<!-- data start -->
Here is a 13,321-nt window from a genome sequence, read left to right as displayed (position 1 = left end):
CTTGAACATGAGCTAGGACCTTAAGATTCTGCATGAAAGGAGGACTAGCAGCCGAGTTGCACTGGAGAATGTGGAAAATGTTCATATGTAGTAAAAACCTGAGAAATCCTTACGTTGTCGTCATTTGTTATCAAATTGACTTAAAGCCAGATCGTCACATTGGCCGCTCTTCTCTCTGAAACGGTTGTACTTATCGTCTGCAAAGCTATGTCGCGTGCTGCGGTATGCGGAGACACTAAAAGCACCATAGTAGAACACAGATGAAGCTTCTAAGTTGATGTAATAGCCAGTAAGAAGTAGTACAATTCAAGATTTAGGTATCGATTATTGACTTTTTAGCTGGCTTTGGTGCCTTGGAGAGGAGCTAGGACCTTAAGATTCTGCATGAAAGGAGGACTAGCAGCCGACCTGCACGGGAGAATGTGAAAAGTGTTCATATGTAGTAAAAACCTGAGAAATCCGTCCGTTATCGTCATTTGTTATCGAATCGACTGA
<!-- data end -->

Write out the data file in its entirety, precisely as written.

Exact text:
Here is a 13,321-nt window from a genome sequence, read left to right as displayed (position 1 = left end):
CTTGAACATGAGCTAGGACCTTAAGATTCTGCATGAAAGGAGGACTAGCAGCCGAGTTGCACTGGAGAATGTGGAAAATGTTCATATGTAGTAAAAACCTGAGAAATCCTTACGTTGTCGTCATTTGTTATCAAATTGACTTAAAGCCAGATCGTCACATTGGCCGCTCTTCTCTCTGAAACGGTTGTACTTATCGTCTGCAAAGCTATGTCGCGTGCTGCGGTATGCGGAGACACTAAAAGCACCATAGTAGAACACAGATGAAGCTTCTAAGTTGATGTAATAGCCAGTAAGAAGTAGTACAATTCAAGATTTAGGTATCGATTATTGACTTTTTAGCTGGCTTTGGTGCCTTGGAGAGGAGCTAGGACCTTAAGATTCTGCATGAAAGGAGGACTAGCAGCCGACCTGCACGGGAGAATGTGAAAAGTGTTCATATGTAGTAAAAACCTGAGAAATCCGTCCGTTATCGTCATTTGTTATCGAATCGACTGA